Saturday, August 27, 2011

Online trolls

I have experienced anonymous online trolls in the past, but nothing like Christie Blatchford. I liked Christies article on the over the top reaction to the death of jack layton. Apparently some did not, and objected in the most vulgar and despicable manner. I usually ignore anonymous posters, their comments would be less vulgar and hateful. Hiding behind the veil seems to empower some to be viscious and rude. This was true of certain bloggers and still is like cc and his caravan of nasties like ck et al. Christie just ignore these pathetic people. When people resort to personal attacks it generally means they have lost the argument.

'Ahhhh," my friend Mary said cheerily early one morning this week around the kitchen table where a bunch of us have coffee before our run, "CancerAids."

I'd been telling the group about the deluge of ghastly email I've been receiving about a recent column, and was in mid-description of same when Mary interrupted.

"CancerAids?" the rest of us chorused.

She explained that in the online world with which she is more intimately familiar than the rest of us (she is the hippest of the group), the term is a shorthand dismissal for a troll, a provocateur who writes simply to annoy others or is so manifestly dopey he's not worth the bother of more time-consuming abuse.


Carolyn D said...

Yes Roy, lately I believed my blog to be a jerk-magnet. Where were all of my nice comments?

I enjoyed reading Christie's article and even emailed her to tell her. It was comforting to read, in a strange way.

What she says is bang on. We need more civil discourse in this country or we will never grow. People don't know how to debate without getting personal and emotional.

The Rat said...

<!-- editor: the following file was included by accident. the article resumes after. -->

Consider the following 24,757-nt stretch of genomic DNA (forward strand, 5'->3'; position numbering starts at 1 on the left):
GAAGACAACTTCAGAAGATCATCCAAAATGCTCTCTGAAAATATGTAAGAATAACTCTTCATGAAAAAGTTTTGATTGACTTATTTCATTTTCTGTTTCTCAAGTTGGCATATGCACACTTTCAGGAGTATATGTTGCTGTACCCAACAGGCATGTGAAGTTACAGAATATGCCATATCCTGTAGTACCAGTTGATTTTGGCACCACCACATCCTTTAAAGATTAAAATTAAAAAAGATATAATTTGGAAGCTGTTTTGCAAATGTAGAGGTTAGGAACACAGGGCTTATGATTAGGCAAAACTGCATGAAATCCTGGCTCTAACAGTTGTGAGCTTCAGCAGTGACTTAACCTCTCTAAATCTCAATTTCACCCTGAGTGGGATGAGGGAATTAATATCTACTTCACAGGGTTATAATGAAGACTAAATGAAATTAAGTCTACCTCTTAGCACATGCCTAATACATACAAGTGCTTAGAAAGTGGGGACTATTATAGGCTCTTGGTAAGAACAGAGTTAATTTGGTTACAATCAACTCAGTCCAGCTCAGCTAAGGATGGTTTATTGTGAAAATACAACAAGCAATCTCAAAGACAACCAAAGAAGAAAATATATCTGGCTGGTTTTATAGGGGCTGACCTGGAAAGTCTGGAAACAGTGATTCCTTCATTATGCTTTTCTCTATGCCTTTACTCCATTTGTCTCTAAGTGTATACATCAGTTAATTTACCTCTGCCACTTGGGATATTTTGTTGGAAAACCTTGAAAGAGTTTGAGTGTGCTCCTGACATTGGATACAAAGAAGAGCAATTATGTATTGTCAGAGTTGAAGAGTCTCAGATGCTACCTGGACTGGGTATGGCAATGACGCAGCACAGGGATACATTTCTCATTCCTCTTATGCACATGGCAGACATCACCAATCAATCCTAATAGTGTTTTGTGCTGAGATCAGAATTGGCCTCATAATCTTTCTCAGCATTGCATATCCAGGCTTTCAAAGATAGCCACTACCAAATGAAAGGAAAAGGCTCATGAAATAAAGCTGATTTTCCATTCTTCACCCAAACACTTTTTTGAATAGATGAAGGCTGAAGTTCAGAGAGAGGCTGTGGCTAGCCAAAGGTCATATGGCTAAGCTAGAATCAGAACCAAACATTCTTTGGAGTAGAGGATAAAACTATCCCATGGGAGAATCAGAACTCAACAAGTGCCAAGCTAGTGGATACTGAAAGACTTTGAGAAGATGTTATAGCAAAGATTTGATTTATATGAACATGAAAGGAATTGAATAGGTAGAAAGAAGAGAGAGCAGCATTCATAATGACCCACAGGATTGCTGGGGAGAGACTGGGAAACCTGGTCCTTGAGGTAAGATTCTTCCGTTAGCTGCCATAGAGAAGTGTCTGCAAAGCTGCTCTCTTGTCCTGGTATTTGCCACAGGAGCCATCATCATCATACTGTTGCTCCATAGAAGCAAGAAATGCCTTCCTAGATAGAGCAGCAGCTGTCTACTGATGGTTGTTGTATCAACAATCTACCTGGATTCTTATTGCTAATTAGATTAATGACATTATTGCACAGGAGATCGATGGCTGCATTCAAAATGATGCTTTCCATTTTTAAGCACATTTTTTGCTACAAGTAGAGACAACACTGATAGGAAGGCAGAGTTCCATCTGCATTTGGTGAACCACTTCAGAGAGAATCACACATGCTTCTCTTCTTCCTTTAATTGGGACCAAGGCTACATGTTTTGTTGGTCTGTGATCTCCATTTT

Christie Blatchford and Gerald Caplan both bitching about online anonymity? Yes, hiding behind anonymity allows people to be rude but it also allows people to express unpopular opinions. Blatchford herself complains that Canadian political dialogue is restrained to very narrow areas of acceptable speech. We can't talk about universal medical care, or abortion, or any number of topics. If I cannot post anonymously about what I think I would not post at all because there are too many jerks who would call my employer or harass my family. Just as anonymity allowed American revolutionary thought to evolve it is absolutely necessary to allow Canadian political thought to be expressed. Sure, the C word insults are distressing but that's no reason to kill the most open and most important political tool in Canada today.

Patsplace said...

...and the Rat has spoken the truth of the matter.

Confronting the enemy dressed in Red Serge in a Line of Battle is a tactic that has long been out of fashion.

Dennis K said...

I believe if a person truly believes in their opinion they do not hide behind annominity. My friends and fellow workers all know what I believe in so why do I need to hide behind some moniker. Those that post anonymously do so in order to get the satisfaction of posting hate mail without having to suffer the ramifications of their actions. They are nothing but mindless spiteful cowards. I tend not to acknowledge them because sparing with an idiot lowers oneself to their level.

Anonymous said...

As an occasional anonymous commenter I do appreciate the freedom to do so.
Posting rude comments never advances the dialogue but being free to comment without having to go through an involved process of joining a group or registering allows me to indulge in what I sometimes think is a clever addition to the conversation. I would be less inclined to do so if I feared harassment for it. There is freedom in anonymity.

I Support Lord Black